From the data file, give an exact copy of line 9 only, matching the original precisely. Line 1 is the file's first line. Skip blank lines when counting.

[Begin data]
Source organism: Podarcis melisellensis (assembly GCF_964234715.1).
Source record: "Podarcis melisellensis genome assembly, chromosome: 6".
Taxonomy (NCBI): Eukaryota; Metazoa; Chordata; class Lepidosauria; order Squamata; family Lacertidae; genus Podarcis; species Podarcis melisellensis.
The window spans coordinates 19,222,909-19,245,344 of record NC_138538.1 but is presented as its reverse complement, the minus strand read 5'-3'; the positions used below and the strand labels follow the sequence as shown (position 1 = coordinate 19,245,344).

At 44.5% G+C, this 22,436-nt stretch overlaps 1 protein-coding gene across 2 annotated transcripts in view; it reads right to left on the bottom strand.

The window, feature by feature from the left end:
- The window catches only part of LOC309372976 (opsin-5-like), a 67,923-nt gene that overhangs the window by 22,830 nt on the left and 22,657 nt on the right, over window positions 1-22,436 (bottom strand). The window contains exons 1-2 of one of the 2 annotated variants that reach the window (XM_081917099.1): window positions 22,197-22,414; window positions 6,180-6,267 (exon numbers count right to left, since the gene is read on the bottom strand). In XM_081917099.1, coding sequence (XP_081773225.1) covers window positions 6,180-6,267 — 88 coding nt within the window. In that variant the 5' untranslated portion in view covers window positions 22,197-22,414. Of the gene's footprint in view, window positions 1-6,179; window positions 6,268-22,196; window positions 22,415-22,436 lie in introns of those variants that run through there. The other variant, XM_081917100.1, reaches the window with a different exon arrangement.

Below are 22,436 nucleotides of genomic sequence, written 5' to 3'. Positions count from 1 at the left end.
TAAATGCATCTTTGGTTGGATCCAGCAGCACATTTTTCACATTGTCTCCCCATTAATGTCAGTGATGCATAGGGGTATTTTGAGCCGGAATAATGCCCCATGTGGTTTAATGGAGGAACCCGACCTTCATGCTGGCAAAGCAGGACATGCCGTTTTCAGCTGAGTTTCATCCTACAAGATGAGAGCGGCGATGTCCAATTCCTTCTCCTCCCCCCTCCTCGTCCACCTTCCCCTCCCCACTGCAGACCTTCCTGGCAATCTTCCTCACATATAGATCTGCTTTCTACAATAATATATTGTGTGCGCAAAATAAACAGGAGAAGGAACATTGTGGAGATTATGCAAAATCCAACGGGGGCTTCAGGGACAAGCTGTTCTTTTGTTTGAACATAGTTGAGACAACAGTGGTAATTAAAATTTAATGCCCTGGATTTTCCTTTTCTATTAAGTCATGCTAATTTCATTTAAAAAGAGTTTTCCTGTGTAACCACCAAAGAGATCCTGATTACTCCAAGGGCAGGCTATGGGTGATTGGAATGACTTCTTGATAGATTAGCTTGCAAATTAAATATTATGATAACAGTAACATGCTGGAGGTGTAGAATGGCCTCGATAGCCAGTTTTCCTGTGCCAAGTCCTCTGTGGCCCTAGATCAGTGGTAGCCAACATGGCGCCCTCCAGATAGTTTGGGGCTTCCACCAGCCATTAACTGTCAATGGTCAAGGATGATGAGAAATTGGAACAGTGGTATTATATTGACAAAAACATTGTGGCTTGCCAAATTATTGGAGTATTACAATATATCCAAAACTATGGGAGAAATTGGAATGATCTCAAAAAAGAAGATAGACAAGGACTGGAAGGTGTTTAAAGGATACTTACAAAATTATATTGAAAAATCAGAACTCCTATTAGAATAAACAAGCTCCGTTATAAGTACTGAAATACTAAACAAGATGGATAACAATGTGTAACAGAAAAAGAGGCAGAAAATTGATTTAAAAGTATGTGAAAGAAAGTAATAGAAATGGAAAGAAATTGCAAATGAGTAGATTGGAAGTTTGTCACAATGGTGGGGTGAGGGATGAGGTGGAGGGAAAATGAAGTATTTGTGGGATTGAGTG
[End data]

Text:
TAAATGCATCTTTGGTTGGATCCAGCAGCACATTTTTCACATTGTCTCCCCATTAATGTCAGTGATGCATAGGGGTATTTTGAGCCGGAATAATGCCCCATGTGGTTTAATGGAGGAACCCGACCTTCATGCTGGCAAAGCAGGACATGCCGTTTTCAGCTGAGTTTCATCCTACAAGATGAGAGCGGCGATGTCCAATTCCTTCTCCTCCCCCCTCCTCGTCCACCTTCCCCTCCCCACTGCAGACCTTCCTGGCAATCTTCCTCACATATAGATCTGCTTTCTACAATAATATATTGTGTGCGCAAAATAAACAGGAGAAGGAACATTGTGGAGATTATGCAAAATCCAACGGGGGCTTCAGGGACAAGCTGTTCTTTTGTTTGAACATAGTTGAGACAACAGTGGTAATTAAAATTTAATGCCCTGGATTTTCCTTTTCTATTAAGTCATGCTAATTTCATTTAAAAAGAGTTTTCCTGTGTAACCACCAAAGAGATCCTGATTACTCCAAGGGCAGGCTATGGGTGATTGGAATGACTTCTTGATAGATTAGCTTGCAAATTAAATATTATGATAACAGTAACATGCTGGAGGTGTAGAATGGCCTCGATAGCCAGTTTTCCTGTGCCAAGTCCTCTGTGGCCCTAGATCAGTGGTAGCCAACATGGCGCCCTCCAGATAGTTTGGGGCTTCCACCAGCCATTAACTGTCAATGGTCAAGGATGATGAGAAATTGGAACAGTGGTATTATATTGACAAAAACATTGTGGCTTGCCAAATTATTGGAGTATTACAATATATCCAAAACTATGGGAGAAATTGGAATGATCTCAAAAAAGAAGATAGACAAGGACTGGAAGGTGTTTAAAGGATACTTACAAAATTATATTGAAAAATCAGAACTCCTATTAGAATAAACAAGCTCCGTTATAAGTACTGAAATACTAAACAAGATGGATAACAATGTGTAACAGAAAAAGAGGCAGAAAATTGATTTAAAAGTATGTGAAAGAAAGTAATAGAAATGGAAAGAAATTGCAAATGAGTAGATTGGAAGTTTGTCACAATGGTGGGGTGAGGGATGAGGTGGAGGGAAAATGAAGTATTTGTGGGATTGAGTG